Fortune’s Son by Jennifer Scoullar. Heads you win. Tails you die … Can one man’s revenge become his redemption? Young Luke Tyler has everything going for him: brains, looks and a larrikin charm that turns heads. The future appears bright, until he defends his sister from the powerful Sir Henry Abbott. His reward is fifteen years hard labor on a prison farm in Tasmania’s remote highlands. Luke escapes, finding sanctuary with a local philanthropist, Daniel Campbell, and starting a forbidden love affair with Daniel’s daughter, Belle. But when Luke is betrayed, he must flee or be hanged. With all seeming lost, Luke sails to South Africa to start afresh. Yet he remains haunted by the past, and by Belle, the woman he can’t forget. When he returns to seek revenge and reclaim his life, his actions will have shattering consequences – for the innocent as well as the guilty. Set against a backdrop of wild Tasmania, Australian Gold and African diamonds, Fortune’s Son is an epic story of betrayal, undying love and one man’s struggle to triumph over adversity and find his way home. 99¢ on Kindle.

RiseFromEmbers

Rise From the Embers by Stacey Marie Brown. The King has fallen! While Stavros moves to take over Lars’s throne, the war for the entire kingdom begins. However, this is no ordinary war against Seelie or Unseelie. The real enemy is the most powerful object in the world. The Stone of Fail. Lars isn’t the only one the stone wants. Zoey Daniels is next on its list. And the stone will do whatever it takes to finally get the girl. With a battle on all sides and lives of those they love threatened fae, humans, Druids, pixies, and a certain sprite-monkey will have to come together to save the true King, along with the world, from destruction. Out of ashes, true heroes Rise from the Embers. Don’t miss the FINAL installment of the Dark/Light/Collector Series, where your favorite characters unite to try and protect those they love, and the earth from the ultimate opponent. Ember, Zoey, Kennedy, and Fionna lead the fight, but be prepared … Not everyone will make it out alive. $3.99 on Kindle.

NoHigherGround

No Higher Ground by Roman Godzich. Sam Czerny’s career as a xenobiologist was relegated to studying strange life forms deep in the oceans. Then a Chinese mining facility discovers an unusual artifact on the far side of the moon. A device which could change the way humanity sees itself and its place in the galaxy. Sam finds himself on the project of his dreams only to get caught up in a sudden war between the US and China. A war that prevents the two governments from noticing an even more dangerous arrival. $3.99 on Kindle.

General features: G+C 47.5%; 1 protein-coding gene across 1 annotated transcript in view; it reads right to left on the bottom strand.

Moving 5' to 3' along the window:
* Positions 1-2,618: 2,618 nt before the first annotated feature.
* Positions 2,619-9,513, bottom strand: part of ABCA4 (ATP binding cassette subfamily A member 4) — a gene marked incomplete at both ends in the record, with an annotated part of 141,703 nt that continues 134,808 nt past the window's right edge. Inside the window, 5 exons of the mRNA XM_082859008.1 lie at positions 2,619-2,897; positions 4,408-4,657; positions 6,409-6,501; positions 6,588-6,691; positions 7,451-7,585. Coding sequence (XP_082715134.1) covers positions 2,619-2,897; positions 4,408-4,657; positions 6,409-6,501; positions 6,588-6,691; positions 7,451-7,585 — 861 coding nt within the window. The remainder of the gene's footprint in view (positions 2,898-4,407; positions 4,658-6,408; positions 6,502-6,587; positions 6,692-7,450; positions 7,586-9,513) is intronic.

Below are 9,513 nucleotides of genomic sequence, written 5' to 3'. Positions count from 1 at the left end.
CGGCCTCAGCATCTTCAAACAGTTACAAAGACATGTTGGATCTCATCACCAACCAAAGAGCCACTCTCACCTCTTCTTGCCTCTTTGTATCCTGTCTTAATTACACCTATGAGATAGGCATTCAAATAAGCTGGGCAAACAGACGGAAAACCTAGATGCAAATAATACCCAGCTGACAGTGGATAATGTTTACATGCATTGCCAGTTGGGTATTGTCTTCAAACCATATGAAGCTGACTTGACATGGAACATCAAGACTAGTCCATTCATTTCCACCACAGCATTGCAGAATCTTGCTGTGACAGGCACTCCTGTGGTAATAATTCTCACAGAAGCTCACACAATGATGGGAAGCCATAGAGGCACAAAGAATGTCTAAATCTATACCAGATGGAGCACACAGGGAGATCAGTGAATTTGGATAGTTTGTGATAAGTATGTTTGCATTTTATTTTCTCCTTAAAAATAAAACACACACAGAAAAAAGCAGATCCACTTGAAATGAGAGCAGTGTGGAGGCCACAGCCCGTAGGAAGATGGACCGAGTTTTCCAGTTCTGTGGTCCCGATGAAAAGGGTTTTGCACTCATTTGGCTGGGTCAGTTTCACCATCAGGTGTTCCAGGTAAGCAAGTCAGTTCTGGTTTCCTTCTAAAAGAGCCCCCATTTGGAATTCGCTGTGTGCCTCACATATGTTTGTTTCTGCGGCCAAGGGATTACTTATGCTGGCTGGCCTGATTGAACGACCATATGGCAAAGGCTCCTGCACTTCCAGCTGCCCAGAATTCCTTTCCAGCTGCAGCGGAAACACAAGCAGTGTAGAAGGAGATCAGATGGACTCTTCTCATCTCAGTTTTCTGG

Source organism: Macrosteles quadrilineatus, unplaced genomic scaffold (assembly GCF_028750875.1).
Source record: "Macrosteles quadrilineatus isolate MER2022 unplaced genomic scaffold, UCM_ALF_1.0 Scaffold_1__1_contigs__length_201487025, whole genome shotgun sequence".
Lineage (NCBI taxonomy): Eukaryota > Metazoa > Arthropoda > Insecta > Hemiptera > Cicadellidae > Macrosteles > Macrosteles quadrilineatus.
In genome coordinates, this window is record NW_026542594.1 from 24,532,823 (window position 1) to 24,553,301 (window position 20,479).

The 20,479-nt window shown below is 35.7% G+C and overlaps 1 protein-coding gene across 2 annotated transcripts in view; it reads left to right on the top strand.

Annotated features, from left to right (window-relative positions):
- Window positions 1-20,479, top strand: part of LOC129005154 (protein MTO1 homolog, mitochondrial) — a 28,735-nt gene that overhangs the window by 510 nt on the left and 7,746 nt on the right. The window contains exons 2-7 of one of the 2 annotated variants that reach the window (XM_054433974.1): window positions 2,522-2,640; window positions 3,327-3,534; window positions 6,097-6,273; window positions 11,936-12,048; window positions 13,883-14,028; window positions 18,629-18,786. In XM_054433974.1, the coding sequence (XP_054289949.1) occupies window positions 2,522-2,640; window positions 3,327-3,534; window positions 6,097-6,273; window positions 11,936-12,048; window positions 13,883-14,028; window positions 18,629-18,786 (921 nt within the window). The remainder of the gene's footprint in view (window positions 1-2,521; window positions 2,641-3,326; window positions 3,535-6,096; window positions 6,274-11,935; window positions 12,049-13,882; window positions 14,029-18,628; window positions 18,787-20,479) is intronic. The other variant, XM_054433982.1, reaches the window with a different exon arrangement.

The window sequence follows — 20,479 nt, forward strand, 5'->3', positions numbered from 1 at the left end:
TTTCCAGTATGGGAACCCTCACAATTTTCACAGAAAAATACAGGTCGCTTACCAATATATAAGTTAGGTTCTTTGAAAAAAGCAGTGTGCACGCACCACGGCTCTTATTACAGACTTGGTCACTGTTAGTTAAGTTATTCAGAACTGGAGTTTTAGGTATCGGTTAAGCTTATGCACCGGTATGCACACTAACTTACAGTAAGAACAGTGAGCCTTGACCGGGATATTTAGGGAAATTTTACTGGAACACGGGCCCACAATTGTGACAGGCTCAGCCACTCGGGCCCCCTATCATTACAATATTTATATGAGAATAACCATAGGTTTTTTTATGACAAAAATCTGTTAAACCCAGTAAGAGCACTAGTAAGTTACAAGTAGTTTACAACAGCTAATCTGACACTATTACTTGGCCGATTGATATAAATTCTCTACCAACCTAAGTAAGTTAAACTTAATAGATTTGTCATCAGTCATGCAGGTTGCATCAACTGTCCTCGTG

CageLife

Cage Life by Miles Watson. It’s the punch you don’t see coming that drops you. Any fighter can tell you that. And Mickey Watts isn’t just any fighter; he’s one of the best in mixed martial arts, a top contender who seems to have it all: looks, brains and a rich girlfriend who’s crazy about him. The fact his family is mobbed-up to its Irish-Italian eyebrows has never been a problem … until Mick throws one punch too many and finds that some debts can only be paid in blood. 99¢ on Kindle.

AngelFallen

An Angel Fallen by Andy Graham. You’re eighteen. Bored. Dad’s away a lot. Says it’s business, but you’ve seen the lipstick stains. Mum’s home. Too much. Keeping the world gin market afloat on her own. There’s Ariel, the family maid. She’s cool. The one piece of this messed up world that makes sense. And then there’s Raph. Raph’s the leader of your gang of two. He gets off on doing those things to the animals you both catch: the slicing, crushing, and maiming. Buried a few alive, too. His relationship with that hammer of his is sick. You run with Raph because, well, nothing else to do out here, right? Except if your folks found out what you’ve been up to, there’d be hell. Then you find it. Whatever it is. It can’t be what you think it is. Those things don’t exist. But it’s staring at you. Asking for help. Is it dying? Can these things die? You need to do something for it. Raph wants to do something to it. Time to choose. Do you run with the human devil you know, or take a chance on this thing that fell from the heavens? An Angel Fallen is a supernatural horror novella of divine retribution from British author Andy Graham. On a day when the world is struggling to stay sane, and is being ravaged by biblical plagues, what price will two teenagers pay for their past? $2.99 on Kindle. Another fine recommendation from C.W. Hawes.